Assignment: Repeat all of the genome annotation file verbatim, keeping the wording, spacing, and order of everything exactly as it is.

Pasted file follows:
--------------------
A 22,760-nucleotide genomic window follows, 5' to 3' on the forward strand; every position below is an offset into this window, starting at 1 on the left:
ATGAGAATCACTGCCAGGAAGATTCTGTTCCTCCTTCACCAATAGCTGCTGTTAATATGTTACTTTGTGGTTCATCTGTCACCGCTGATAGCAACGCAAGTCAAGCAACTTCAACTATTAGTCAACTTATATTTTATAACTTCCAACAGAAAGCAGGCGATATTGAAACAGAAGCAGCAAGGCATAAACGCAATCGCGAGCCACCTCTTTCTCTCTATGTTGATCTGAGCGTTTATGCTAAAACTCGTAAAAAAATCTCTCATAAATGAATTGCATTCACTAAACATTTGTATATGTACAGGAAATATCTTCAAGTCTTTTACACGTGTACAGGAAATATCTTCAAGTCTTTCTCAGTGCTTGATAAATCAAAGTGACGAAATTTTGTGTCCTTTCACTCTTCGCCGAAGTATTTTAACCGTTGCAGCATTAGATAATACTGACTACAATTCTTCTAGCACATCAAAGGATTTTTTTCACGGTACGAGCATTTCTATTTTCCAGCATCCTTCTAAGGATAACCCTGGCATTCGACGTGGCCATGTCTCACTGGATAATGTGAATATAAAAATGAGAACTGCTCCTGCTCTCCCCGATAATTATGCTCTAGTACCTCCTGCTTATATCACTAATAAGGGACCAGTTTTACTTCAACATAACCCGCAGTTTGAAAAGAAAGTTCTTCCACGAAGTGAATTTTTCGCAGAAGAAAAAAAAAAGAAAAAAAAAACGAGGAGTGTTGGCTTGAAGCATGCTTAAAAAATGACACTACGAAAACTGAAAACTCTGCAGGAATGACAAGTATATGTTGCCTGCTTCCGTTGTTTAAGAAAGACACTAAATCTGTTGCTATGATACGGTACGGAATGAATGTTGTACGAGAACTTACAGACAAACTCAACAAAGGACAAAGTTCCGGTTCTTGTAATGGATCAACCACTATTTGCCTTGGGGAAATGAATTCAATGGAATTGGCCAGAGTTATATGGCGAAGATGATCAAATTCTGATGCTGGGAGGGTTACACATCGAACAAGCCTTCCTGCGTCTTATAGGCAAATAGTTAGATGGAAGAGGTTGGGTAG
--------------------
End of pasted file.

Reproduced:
A 22,760-nucleotide genomic window follows, 5' to 3' on the forward strand; every position below is an offset into this window, starting at 1 on the left:
ATGAGAATCACTGCCAGGAAGATTCTGTTCCTCCTTCACCAATAGCTGCTGTTAATATGTTACTTTGTGGTTCATCTGTCACCGCTGATAGCAACGCAAGTCAAGCAACTTCAACTATTAGTCAACTTATATTTTATAACTTCCAACAGAAAGCAGGCGATATTGAAACAGAAGCAGCAAGGCATAAACGCAATCGCGAGCCACCTCTTTCTCTCTATGTTGATCTGAGCGTTTATGCTAAAACTCGTAAAAAAATCTCTCATAAATGAATTGCATTCACTAAACATTTGTATATGTACAGGAAATATCTTCAAGTCTTTTACACGTGTACAGGAAATATCTTCAAGTCTTTCTCAGTGCTTGATAAATCAAAGTGACGAAATTTTGTGTCCTTTCACTCTTCGCCGAAGTATTTTAACCGTTGCAGCATTAGATAATACTGACTACAATTCTTCTAGCACATCAAAGGATTTTTTTCACGGTACGAGCATTTCTATTTTCCAGCATCCTTCTAAGGATAACCCTGGCATTCGACGTGGCCATGTCTCACTGGATAATGTGAATATAAAAATGAGAACTGCTCCTGCTCTCCCCGATAATTATGCTCTAGTACCTCCTGCTTATATCACTAATAAGGGACCAGTTTTACTTCAACATAACCCGCAGTTTGAAAAGAAAGTTCTTCCACGAAGTGAATTTTTCGCAGAAGAAAAAAAAAAGAAAAAAAAAACGAGGAGTGTTGGCTTGAAGCATGCTTAAAAAATGACACTACGAAAACTGAAAACTCTGCAGGAATGACAAGTATATGTTGCCTGCTTCCGTTGTTTAAGAAAGACACTAAATCTGTTGCTATGATACGGTACGGAATGAATGTTGTACGAGAACTTACAGACAAACTCAACAAAGGACAAAGTTCCGGTTCTTGTAATGGATCAACCACTATTTGCCTTGGGGAAATGAATTCAATGGAATTGGCCAGAGTTATATGGCGAAGATGATCAAATTCTGATGCTGGGAGGGTTACACATCGAACAAGCCTTCCTGCGTCTTATAGGCAAATAGTTAGATGGAAGAGGTTGGGTAG